The Best National Parks in Arizona
Maybe the Grand Canyon is already on your list of must-sees in Arizona (for good reason), but it's fair to say the state has a lot more to offer than its celebrity park: It's home to 21 other National Park Service monuments, recreation areas, memorials, and historic sites.
If you're planning a trip to Arizona and want to take a deep dive into some of the state's treasured natural and historic attractions, here are the scenic spots that are well worth a visit.
Grand Canyon National Park
Open year-round, Grand Canyon National Park's South Rim has more lodging, restaurants, museums, and services, but its popular Grand Canyon Village can be packed in prime summer months. If you're keen on encountering fewer people, and you plan to visit between mid-May and mid-October, make your way to the North Rim. In either location, you'll encounter spectacular views of the world-famous canyon that was carved by the Colorado River millions of years ago and later a sacred home to 11 different Native American tribes.
It's easy to get sunburned or dehydrated at the Grand Canyon since its rims are more than 7,000 feet in elevation. Ironically enough, the canyon gets much hotter as you descend into it — by foot or by mule — so layer smartly, bring a ton of water and snacks, and listen to safety advisories.
Saguaro National Park
Get your cacti and prehistoric rock carving fix at Saguaro National Park, the part of the world where John Wayne filmed his famous Westerns. This park has two sections on either side of Tucson: Rincon Mountain District to the east of the city and Tucson Mountain District to the west. The eastern district is larger and has 128 miles of hiking trails, while the newer western district has 43 miles of trails. Both feature plenty of opportunities to snap photos with giant saguaro cacti — just stay on the marked paths. Signal Hill on the west side is a popular spot for marveling at petroglyphs (ancient rock carvings).
Petrified Forest National Park
Petrified Forest National Park wows visitors with its towering, oddball rock formations and fossilized logs that are more than 200 million years old. While you can easily drive through the park and stop at marked overlooks, you'll get a better feel for some key sights — including the Painted Desert and the remains of a centuries-old pueblo — by strolling along short walking trails. A remote, off-the-beaten-path adventure can be found at Devil's Playground, where lucky permit holders can get a closer look at the hoodoos caused by the erosion of clay soil.
Montezuma Well at Montezuma Castle National Monument
Montezuma Castle is a 20-room dwelling nestled into a limestone cliff, built around 1050 by the Sinagua people. While this ancient structure is an important visit to learn more about the former Verde Valley inhabitants, another key stop is just an 11-mile drive to the northeast.
Montezuma Well is a gorgeous sinkhole, also managed by the NPS and a sub-unit of Montezuma Castle National Monument. More than 1.5 million gallons of water flow into it daily, it has stayed at precisely 74 degrees for years, it has a beautiful blue-green hue, and it contains animals that can't be found anywhere else in the world, including a water scorpion. No swimming here (see: water scorpion), but there's a picnic area where you can carefully dip your feet if you'd like.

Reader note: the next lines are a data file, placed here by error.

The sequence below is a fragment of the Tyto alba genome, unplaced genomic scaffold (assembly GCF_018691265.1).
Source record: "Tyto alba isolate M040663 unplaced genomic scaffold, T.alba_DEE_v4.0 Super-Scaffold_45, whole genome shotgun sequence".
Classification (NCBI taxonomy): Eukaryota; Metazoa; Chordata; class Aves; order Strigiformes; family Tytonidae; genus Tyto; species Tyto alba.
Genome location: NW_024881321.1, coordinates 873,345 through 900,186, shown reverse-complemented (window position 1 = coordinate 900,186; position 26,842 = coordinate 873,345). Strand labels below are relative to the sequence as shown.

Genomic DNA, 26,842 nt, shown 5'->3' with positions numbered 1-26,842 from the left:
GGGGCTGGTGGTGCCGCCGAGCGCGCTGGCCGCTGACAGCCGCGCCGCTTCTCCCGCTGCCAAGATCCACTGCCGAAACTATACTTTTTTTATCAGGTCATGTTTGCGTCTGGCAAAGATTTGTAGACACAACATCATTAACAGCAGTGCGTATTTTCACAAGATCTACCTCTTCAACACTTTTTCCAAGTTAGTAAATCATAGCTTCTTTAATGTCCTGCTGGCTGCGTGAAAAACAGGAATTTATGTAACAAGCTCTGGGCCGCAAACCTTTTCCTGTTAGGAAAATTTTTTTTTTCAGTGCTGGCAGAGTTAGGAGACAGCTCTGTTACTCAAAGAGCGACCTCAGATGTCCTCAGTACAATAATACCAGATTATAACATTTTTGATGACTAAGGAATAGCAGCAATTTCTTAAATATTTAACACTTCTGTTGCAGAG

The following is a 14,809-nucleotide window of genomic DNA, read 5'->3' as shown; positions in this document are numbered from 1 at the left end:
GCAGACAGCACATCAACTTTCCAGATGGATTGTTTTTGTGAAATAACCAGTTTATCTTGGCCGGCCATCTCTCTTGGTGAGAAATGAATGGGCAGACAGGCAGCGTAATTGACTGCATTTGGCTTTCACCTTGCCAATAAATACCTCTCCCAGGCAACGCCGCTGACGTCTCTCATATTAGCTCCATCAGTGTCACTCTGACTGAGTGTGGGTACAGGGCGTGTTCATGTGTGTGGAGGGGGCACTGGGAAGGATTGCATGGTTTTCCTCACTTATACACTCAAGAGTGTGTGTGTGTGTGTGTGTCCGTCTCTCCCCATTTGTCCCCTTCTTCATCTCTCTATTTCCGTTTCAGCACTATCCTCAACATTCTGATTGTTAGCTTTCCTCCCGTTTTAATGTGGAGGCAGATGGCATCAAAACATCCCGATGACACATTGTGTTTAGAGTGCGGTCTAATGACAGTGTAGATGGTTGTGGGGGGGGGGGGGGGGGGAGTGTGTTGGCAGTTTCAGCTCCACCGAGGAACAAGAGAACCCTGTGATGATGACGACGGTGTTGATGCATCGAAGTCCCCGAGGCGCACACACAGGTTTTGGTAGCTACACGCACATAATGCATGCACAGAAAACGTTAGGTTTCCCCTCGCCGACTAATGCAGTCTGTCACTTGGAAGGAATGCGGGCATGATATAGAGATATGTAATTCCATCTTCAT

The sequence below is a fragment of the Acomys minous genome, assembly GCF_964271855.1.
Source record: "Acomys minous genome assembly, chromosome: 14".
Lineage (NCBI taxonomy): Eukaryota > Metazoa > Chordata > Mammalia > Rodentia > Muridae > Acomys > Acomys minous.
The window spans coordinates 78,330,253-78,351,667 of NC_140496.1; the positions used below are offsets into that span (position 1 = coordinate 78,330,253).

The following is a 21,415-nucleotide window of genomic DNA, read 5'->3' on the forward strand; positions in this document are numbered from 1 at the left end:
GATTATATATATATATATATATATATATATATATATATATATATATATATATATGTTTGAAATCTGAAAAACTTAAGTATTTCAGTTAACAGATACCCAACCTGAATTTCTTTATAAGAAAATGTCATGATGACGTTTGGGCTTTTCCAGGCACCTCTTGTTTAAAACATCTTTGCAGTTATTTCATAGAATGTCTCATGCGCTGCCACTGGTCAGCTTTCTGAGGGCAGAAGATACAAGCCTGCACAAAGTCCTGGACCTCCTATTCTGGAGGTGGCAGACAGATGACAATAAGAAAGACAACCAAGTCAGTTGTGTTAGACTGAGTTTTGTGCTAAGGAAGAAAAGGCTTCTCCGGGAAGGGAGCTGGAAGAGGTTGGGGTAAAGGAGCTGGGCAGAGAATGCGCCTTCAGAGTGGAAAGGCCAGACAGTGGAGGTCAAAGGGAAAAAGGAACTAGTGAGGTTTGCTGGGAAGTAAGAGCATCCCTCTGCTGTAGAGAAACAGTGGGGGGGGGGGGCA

Tuzigoot National Monument
If you're intrigued by Montezuma Castle, head northwest about 20 miles to check out Tuzigoot National Monument. At this interactive experience, unlike Montezuma, you can actually walk around inside and touch the 110-room pueblo. Also of interest is a museum that showcases ceramics, textiles, and tools found in this village inhabited by the Sinagua people. Bonus: The entrance fee for one park covers the other, too.
Sunset Crater Volcano National Monument
When a volcano northeast of Flagstaff erupted about 900 years ago, it sent ash and lava everywhere, preserving a perfect impression of a solitary corncob. Stop by the visitor center at Sunset Crater Volcano National Monument to marvel at it. You can also take the accessible mile-long Lava Flow Trail to check out the geologic features left behind by the most recent volcanic eruption in Arizona.
Casa Grande Ruins National Monument
An hour's drive south of Phoenix is Casa Grande Ruins National Monument, which preserves a 650-year-old house built by the Ancestral Sonoran Desert People. It remains a mystery what exactly this structure was used for, whether a way station or a gathering place. Today it's inhabited by great horned owls, bats, and other animals. This national monument is free to visit.
Tumacácori National Historical Park
Take some time to check out Tumacácori National Historical Park with its stunning piece of architecture where Apache, O'odham, and Yaqui people once mingled with Jesuit and Franciscan missionaries, soldiers, and settlers. The well-done museum is filled with artifacts that help tell the history of this part of southern Arizona, the Santa Cruz Valley.
Organ Pipe Cactus National Monument
If only every workout came with a prize. As part of the "Hike for Health" challenge, you can traipse along the trails at Organ Pipe Cactus National Monument and snag a souvenir coin as a reward. Cacti, flora, fauna, and iconic western scenery abound here, and there's plenty of campground space, too. It's off the beaten path, on the border of Mexico, but completely worth it if you love the outdoors.